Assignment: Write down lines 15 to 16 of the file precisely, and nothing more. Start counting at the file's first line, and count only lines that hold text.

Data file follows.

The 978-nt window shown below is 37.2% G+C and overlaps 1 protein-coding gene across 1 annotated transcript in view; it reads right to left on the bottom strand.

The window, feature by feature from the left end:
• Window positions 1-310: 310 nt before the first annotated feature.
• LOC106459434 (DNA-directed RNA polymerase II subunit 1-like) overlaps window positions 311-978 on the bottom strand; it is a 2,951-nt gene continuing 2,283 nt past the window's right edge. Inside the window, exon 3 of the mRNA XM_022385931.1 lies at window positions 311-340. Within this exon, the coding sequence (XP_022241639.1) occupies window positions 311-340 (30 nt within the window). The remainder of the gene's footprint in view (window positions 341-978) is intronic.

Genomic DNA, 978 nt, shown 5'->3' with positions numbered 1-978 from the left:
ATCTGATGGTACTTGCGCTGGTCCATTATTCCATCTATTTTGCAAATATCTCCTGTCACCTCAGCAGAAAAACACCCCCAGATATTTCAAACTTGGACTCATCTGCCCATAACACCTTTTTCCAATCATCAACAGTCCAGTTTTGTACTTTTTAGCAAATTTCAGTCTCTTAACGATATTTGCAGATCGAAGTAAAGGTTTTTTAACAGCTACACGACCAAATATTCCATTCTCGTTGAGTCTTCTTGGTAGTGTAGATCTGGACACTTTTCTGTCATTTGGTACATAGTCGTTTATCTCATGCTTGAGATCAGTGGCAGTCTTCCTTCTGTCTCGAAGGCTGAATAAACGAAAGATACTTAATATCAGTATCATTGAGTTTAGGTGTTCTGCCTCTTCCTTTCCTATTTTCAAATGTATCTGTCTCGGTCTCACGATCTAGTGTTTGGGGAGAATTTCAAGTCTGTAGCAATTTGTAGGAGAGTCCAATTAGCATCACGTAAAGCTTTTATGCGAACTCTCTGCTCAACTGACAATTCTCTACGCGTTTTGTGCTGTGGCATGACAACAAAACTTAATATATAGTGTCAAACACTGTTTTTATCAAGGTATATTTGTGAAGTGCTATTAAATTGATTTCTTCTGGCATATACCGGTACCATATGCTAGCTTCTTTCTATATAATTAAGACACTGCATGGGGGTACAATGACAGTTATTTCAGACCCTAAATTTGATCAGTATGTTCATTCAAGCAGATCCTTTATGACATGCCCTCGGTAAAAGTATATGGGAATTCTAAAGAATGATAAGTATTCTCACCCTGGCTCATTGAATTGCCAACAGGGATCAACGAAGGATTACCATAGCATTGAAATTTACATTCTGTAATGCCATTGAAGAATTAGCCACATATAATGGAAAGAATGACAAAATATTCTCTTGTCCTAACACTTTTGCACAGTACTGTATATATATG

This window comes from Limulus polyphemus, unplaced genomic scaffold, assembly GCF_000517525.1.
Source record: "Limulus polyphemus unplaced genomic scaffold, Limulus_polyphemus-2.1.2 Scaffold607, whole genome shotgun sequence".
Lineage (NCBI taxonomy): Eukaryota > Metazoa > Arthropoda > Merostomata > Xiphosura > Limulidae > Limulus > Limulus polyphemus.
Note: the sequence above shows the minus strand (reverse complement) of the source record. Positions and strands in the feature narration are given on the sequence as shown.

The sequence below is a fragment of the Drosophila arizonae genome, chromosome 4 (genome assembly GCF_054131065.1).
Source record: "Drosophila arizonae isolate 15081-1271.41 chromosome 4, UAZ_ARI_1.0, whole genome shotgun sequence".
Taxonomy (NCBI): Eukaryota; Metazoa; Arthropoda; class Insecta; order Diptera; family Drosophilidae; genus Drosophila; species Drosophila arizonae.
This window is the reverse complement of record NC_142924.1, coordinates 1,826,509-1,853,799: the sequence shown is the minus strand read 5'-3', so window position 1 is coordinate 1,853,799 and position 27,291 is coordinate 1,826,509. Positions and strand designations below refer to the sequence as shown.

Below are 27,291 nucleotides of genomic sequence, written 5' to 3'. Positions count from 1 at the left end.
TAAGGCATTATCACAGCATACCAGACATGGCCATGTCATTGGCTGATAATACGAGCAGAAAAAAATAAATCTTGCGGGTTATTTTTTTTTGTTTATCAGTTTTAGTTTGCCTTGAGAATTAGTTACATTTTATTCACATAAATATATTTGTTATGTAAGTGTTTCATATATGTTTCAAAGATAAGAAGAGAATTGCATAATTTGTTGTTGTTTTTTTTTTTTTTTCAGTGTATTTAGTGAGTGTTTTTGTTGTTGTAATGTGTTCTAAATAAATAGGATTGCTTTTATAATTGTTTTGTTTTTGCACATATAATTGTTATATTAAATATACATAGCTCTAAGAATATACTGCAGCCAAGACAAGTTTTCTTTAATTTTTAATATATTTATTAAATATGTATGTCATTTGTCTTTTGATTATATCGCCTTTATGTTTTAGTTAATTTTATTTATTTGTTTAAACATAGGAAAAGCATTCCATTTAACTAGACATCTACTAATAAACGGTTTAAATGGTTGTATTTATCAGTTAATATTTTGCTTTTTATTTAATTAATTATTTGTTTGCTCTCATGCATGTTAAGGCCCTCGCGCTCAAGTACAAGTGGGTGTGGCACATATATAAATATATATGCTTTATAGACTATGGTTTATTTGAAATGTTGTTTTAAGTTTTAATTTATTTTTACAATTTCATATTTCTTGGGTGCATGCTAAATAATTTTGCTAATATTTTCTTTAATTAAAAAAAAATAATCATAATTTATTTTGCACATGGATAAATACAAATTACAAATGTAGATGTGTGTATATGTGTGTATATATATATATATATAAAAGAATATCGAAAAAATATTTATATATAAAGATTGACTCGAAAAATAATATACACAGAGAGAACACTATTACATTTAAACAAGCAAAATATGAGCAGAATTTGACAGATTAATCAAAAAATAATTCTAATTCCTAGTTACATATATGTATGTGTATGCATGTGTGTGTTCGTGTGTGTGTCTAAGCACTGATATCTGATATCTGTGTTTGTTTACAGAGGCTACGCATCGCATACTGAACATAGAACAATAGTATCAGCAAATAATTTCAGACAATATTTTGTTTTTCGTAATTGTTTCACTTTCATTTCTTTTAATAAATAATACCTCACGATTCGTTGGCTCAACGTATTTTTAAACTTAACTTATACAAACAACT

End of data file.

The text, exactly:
Below are 27,291 nucleotides of genomic sequence, written 5' to 3'. Positions count from 1 at the left end.
TAAGGCATTATCACAGCATACCAGACATGGCCATGTCATTGGCTGATAATACGAGCAGAAAAAAATAAATCTTGCGGGTTATTTTTTTTTGTTTATCAGTTTTAGTTTGCCTTGAGAATTAGTTACATTTTATTCACATAAATATATTTGTTATGTAAGTGTTTCATATATGTTTCAAAGATAAGAAGAGAATTGCATAATTTGTTGTTGTTTTTTTTTTTTTTTCAGTGTATTTAGTGAGTGTTTTTGTTGTTGTAATGTGTTCTAAATAAATAGGATTGCTTTTATAATTGTTTTGTTTTTGCACATATAATTGTTATATTAAATATACATAGCTCTAAGAATATACTGCAGCCAAGACAAGTTTTCTTTAATTTTTAATATATTTATTAAATATGTATGTCATTTGTCTTTTGATTATATCGCCTTTATGTTTTAGTTAATTTTATTTATTTGTTTAAACATAGGAAAAGCATTCCATTTAACTAGACATCTACTAATAAACGGTTTAAATGGTTGTATTTATCAGTTAATATTTTGCTTTTTATTTAATTAATTATTTGTTTGCTCTCATGCATGTTAAGGCCCTCGCGCTCAAGTACAAGTGGGTGTGGCACATATATAAATATATATGCTTTATAGACTATGGTTTATTTGAAATGTTGTTTTAAGTTTTAATTTATTTTTACAATTTCATATTTCTTGGGTGCATGCTAAATAATTTTGCTAATATTTTCTTTAATTAAAAAAAAATAATCATAATTTATTTTGCACATGGATAAATACAAATTACAAATGTAGATGTGTGTATATGTGTGTATATATATATATATATAAAAGAATATCGAAAAAATATTTATATATAAAGATTGACTCGAAAAATAATATACACAGAGAGAACACTATTACATTTAAACAAGCAAAATATGAGCAGAATTTGACAGATTAATCAAAAAATAATTCTAATTCCTAGTTACATATATGTATGTGTATGCATGTGTGTGTTCGTGTGTGTGTCTAAGCACTGATATCTGATATCTGTGTTTGTTTACAGAGGCTACGCATCGCATACTGAACATAGAACAATAGTATCAGCAAATAATTTCAGACAATATTTTGTTTTTCGTAATTGTTTCACTTTCATTTCTTTTAATAAATAATACCTCACGATTCGTTGGCTCAACGTATTTTTAAACTTAACTTATACAAACAACT